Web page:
1Department of Laboratory Medicine, Section for Transfusion Medicine, Örebro University Hospital
This article describes the process used by Örebro University Hospital to produce double dose buffy coat platelet concentrates prepared from whole blood donations and treated with the INTERCEPT Blood System for pathogen inactivation. The in vitro quality of the final platelet units are evaluated over 7 days of storage.
Published December 7, 2012. Keywords: Medicine, Immunology, Hematology, Infectious Disease, Pathology, pathogen inactivation, pathogen reduction, double-dose platelets, INTERCEPT Blood System, amotosalen, UVA, platelet, blood processing, buffy coat, IBS, transfusion
1Institute of Anatomy and Cell Biology, University of Freiburg, 2Centre of Chronic Immunodeficiency (CCI), University Medical Centre Freiburg, University of Freiburg
Astrocytes have been recognized to be versatile cells participating in fundamental biological processes that are essential for normal brain development and function, and central nervous system repair. Here we present a rapid procedure to obtain pure mouse astrocyte cultures to study the biology of this major class of central nervous system cells.
Published January 19, 2013. Keywords: Neuroscience, Neurobiology, Cellular Biology, Medicine, Molecular Biology, Anatomy, Physiology, brain, mouse, astrocyte culture, astrocyte, fibroblast, fibrinogen, chondroitin sulfate proteoglycan, neuronal regeneration, cell culture, animal model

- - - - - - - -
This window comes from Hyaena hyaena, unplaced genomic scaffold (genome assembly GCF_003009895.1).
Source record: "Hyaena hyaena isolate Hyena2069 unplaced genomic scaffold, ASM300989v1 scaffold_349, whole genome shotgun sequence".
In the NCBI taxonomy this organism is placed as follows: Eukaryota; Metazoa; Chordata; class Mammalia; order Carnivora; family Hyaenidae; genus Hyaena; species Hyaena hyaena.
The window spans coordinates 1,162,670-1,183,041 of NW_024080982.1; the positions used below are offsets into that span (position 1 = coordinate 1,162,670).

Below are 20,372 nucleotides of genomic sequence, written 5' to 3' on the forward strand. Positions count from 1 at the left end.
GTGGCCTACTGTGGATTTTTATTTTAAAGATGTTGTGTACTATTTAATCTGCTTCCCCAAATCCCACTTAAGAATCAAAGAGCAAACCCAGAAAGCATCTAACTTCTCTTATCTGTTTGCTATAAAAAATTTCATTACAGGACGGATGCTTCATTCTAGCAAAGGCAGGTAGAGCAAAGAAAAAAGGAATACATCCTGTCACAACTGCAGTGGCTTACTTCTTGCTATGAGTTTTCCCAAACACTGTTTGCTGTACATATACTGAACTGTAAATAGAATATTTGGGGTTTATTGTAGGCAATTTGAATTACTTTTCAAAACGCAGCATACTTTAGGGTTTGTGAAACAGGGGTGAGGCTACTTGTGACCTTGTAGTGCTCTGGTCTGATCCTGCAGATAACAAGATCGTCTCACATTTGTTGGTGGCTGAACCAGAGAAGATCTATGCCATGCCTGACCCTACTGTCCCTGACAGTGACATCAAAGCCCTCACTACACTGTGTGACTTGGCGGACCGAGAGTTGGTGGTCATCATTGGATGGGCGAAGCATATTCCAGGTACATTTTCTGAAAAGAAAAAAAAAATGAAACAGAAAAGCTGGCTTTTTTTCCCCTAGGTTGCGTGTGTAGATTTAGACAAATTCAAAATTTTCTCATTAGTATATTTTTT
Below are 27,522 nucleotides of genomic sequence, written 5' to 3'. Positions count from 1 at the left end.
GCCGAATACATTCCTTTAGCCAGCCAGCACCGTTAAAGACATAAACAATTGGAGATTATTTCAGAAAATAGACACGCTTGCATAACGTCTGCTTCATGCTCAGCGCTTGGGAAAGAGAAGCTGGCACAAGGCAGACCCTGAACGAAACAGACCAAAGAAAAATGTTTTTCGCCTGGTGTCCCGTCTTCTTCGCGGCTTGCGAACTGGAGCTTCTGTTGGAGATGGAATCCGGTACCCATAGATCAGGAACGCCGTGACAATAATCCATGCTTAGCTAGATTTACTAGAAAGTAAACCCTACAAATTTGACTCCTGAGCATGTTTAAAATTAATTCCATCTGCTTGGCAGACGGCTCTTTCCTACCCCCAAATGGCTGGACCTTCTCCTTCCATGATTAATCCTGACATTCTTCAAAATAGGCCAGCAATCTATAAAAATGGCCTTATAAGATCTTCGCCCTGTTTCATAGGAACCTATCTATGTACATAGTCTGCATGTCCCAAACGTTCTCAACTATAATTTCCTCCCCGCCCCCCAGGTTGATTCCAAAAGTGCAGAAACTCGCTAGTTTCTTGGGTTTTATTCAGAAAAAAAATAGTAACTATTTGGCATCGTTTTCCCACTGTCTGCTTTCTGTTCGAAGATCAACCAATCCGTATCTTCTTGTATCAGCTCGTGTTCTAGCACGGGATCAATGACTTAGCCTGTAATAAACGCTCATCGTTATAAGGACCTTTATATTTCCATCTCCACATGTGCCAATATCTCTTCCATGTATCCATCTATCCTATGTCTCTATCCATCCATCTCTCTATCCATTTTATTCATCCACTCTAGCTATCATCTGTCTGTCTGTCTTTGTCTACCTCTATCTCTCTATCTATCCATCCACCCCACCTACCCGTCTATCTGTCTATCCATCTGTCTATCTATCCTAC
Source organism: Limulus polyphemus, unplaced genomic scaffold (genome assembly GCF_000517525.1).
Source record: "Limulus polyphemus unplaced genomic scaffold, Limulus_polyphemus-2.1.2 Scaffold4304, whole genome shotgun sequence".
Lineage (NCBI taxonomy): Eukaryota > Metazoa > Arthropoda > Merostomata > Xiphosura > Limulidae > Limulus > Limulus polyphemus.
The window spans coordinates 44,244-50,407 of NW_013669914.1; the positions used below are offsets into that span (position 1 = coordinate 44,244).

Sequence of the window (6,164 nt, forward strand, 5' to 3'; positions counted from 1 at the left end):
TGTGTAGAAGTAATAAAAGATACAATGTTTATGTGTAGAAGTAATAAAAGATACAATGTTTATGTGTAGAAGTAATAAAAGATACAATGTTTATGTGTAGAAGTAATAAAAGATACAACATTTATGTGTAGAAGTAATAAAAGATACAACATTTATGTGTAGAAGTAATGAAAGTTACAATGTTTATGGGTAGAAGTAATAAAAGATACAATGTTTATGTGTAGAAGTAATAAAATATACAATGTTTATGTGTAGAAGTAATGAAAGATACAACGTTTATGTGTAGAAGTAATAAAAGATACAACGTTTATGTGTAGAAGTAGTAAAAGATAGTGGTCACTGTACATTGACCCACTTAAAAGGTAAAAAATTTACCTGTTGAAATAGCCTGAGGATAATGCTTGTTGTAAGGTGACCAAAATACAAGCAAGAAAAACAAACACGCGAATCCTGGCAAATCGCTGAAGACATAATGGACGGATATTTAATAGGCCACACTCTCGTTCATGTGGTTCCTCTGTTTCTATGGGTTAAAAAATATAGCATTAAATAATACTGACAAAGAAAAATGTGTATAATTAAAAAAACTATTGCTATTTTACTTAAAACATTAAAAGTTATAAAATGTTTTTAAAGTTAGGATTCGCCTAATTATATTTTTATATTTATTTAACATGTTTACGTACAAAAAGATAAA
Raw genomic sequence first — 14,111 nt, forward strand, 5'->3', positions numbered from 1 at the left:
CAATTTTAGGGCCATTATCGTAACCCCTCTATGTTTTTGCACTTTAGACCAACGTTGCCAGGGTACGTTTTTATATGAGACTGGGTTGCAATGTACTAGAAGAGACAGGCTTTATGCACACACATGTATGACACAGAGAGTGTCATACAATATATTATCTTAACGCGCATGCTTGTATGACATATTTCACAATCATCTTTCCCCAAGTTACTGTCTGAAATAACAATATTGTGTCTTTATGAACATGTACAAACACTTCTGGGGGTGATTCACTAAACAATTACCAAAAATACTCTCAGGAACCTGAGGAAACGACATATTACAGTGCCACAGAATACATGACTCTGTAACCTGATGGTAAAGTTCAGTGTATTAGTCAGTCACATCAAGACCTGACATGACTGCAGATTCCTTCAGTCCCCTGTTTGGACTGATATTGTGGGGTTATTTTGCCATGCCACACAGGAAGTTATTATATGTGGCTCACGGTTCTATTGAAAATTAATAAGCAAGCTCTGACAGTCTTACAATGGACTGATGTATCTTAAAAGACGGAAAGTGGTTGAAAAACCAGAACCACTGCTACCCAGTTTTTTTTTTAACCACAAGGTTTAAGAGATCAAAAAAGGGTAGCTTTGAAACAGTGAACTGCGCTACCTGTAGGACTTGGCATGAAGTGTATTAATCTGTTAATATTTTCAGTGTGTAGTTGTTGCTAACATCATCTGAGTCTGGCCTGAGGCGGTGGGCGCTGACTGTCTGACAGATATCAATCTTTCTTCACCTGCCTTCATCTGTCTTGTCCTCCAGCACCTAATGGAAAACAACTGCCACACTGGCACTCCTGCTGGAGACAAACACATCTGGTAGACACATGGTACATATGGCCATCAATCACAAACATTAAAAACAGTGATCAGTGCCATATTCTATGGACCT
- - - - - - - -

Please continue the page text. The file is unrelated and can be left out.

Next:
1Microbiology, Immunology, and Molecular Genetics, University of California, Los Angeles
PCR has emerged as a common technique in many molecular biology laboratories. Provided here is a quick guide to several conventional PCR protocols. Because each reaction is a unique experiment, optimal conditions required to generate a product vary. Understanding the variables in a reaction will greatly enhance troubleshooting efficiency, thereby increasing the chance to obtain the desired result.
Published May 22, 2012. Keywords: Basic Protocols, PCR, optimization, primer design, melting temperature, Tm, troubleshooting, additives, enhancers, template DNA quantification, thermal cycler, molecular biology, genetics
1Department of Biological Sciences, The University of Memphis
Circadian clocks function within individual cells, i.e., they are cell-autonomous. Here, we describe methods for generating cell-autonomous clock models using non-invasive, luciferase-based real-time bioluminescence technology. Reporter cells provide tractable, functional model systems for studying circadian biology.
Published September 27, 2012. Keywords: Genetics, Molecular Biology, Cellular Biology, Chemical Biology, Circadian clock, firefly luciferase, real-time bioluminescence technology, cell-autonomous model, lentiviral vector, RNA interference (RNAi), high-throughput screening (HTS)
JoVE Applied Physics
1ARC Centre for Quantum Computation and Communication Technology, Department of Quantum Science, The Australian National University
The gradient echo memory is a protocol for storing optical quantum states of light in atomic ensembles. Quantum memory is a key element of a quantum repeater, which can extend the range of quantum key distribution. We outline the operation of the scheme when implemented in a 3-level atomic ensemble.
Published November 11, 2013. Keywords: Physics, quantum memory, photon echo, rubidium vapor, gas cell, optical memory, gradient echo memory (GEM)